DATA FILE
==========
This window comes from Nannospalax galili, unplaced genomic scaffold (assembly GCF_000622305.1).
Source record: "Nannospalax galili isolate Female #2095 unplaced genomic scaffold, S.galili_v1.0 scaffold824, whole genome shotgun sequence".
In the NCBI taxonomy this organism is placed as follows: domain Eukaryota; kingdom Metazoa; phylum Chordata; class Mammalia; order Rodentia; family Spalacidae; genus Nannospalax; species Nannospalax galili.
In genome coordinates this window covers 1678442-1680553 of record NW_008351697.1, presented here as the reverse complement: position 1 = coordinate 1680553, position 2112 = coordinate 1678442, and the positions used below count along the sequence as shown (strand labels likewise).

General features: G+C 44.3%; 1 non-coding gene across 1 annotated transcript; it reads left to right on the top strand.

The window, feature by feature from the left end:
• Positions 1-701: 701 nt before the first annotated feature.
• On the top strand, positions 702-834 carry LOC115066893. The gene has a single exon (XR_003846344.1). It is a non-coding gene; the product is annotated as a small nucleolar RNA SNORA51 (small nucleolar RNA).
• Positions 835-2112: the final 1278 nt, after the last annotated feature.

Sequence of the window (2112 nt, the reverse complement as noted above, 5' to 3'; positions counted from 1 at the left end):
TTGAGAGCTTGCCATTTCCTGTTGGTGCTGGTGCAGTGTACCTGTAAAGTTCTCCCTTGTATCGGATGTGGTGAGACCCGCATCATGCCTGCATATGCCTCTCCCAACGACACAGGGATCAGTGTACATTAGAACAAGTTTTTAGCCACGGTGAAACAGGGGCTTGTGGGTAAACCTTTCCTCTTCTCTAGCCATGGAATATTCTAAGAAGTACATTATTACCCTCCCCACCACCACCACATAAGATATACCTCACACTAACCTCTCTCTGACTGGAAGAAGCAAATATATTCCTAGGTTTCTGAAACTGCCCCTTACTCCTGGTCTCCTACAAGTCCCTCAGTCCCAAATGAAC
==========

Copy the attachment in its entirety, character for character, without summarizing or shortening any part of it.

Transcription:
This window comes from Nannospalax galili, unplaced genomic scaffold (assembly GCF_000622305.1).
Source record: "Nannospalax galili isolate Female #2095 unplaced genomic scaffold, S.galili_v1.0 scaffold824, whole genome shotgun sequence".
In the NCBI taxonomy this organism is placed as follows: domain Eukaryota; kingdom Metazoa; phylum Chordata; class Mammalia; order Rodentia; family Spalacidae; genus Nannospalax; species Nannospalax galili.
In genome coordinates this window covers 1678442-1680553 of record NW_008351697.1, presented here as the reverse complement: position 1 = coordinate 1680553, position 2112 = coordinate 1678442, and the positions used below count along the sequence as shown (strand labels likewise).

General features: G+C 44.3%; 1 non-coding gene across 1 annotated transcript; it reads left to right on the top strand.

The window, feature by feature from the left end:
• Positions 1-701: 701 nt before the first annotated feature.
• On the top strand, positions 702-834 carry LOC115066893. The gene has a single exon (XR_003846344.1). It is a non-coding gene; the product is annotated as a small nucleolar RNA SNORA51 (small nucleolar RNA).
• Positions 835-2112: the final 1278 nt, after the last annotated feature.

Sequence of the window (2112 nt, the reverse complement as noted above, 5' to 3'; positions counted from 1 at the left end):
TTGAGAGCTTGCCATTTCCTGTTGGTGCTGGTGCAGTGTACCTGTAAAGTTCTCCCTTGTATCGGATGTGGTGAGACCCGCATCATGCCTGCATATGCCTCTCCCAACGACACAGGGATCAGTGTACATTAGAACAAGTTTTTAGCCACGGTGAAACAGGGGCTTGTGGGTAAACCTTTCCTCTTCTCTAGCCATGGAATATTCTAAGAAGTACATTATTACCCTCCCCACCACCACCACATAAGATATACCTCACACTAACCTCTCTCTGACTGGAAGAAGCAAATATATTCCTAGGTTTCTGAAACTGCCCCTTACTCCTGGTCTCCTACAAGTCCCTCAGTCCCAAATGAAC